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Writing in Education - Vol. 38 - Writer as Critic


In this issue:

Creative and Critical Writing in the A-Level Classroom
Jane Bluett provides an account of current options with the English Language and Literature courses, and considers what further additions might be made.
Creativity versus Anonymity
Robert Hull makes a plea for real reading, real writing, questioning the merits of the current Literacy Strategy.
Doctoring Creative Writing
Calum Kerr gives a personal insight into the creative/critical balance within PhDs, based on his hypertext version of 'The Strange Case of Dr Jekyll & Mr Hyde'.
Helping Learners Link the Critical and the Creative
Neil Rutledge considers the implications for the teaching of Creative Writing from Learning Theory
How Did I End Up Like This?
Lucy Collins and Kathy Flann focus on integrating critical and creative processes.
Judgement and Development
Sarah Wardle, in a paper delivered at NAWE's 'Writer as (Self) Critic' conference, reflects on the creative rewards of critical awareness.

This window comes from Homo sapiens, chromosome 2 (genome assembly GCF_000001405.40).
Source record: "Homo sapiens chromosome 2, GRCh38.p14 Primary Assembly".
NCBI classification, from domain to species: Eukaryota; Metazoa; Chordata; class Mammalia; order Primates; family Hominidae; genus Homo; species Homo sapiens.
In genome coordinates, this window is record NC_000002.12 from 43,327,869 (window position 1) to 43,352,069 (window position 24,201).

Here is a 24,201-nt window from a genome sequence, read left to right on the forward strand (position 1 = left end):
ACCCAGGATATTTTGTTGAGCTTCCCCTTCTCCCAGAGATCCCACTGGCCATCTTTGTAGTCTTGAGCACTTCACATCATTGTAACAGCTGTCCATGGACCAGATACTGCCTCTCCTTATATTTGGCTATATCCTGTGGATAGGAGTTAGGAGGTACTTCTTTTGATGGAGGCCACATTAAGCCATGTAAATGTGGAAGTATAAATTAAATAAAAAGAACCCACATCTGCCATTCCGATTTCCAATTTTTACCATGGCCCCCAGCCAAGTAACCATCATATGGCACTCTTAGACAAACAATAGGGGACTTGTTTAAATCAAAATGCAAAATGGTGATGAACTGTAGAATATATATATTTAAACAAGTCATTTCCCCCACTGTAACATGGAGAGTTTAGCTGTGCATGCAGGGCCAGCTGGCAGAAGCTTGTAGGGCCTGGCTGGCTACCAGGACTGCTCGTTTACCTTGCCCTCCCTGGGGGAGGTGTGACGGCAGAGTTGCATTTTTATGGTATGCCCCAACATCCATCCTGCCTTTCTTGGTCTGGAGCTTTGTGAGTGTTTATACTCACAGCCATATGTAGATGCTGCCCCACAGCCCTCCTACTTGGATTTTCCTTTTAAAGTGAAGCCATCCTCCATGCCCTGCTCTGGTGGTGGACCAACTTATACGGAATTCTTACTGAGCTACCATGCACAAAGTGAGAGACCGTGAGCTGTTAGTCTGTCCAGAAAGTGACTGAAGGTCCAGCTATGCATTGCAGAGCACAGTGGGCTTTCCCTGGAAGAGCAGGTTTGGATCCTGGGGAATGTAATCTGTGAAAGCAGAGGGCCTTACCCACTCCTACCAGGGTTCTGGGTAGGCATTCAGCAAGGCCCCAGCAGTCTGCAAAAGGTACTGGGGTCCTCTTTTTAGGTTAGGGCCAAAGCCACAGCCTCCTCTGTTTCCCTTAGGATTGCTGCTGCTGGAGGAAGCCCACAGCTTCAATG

Making the Abstract Concrete
Susanna Gladwin injects a taste of Indiana Jones into the doctoral thesis.
Jan Woolf outlines her work with children at risk of exclusion and those considered 'Gifted and Talented'.
The Future of Creative Writing within A-Level
Ben Knights offers his survey of the issues, and puts forward some specific recommendations.
The Morning after the Night Before
Mike Harris, in a paper delivered at NAWE's 'Writer as (Self) Critic' conference, explains why writers and critics make uneasy bedfellows.
Theory, Practice, or a Theory of Practice
Pamela Johnson, in a paper delivered at the NAWE 'Writer as (Self) Critic' conference, helps to clarify some 'critical confusion'.
What if they chuck it in the river, Miss?
Christian McEwen describes her work with pupils at the Firth of Forth as part of the Raploch Regeneration Project.

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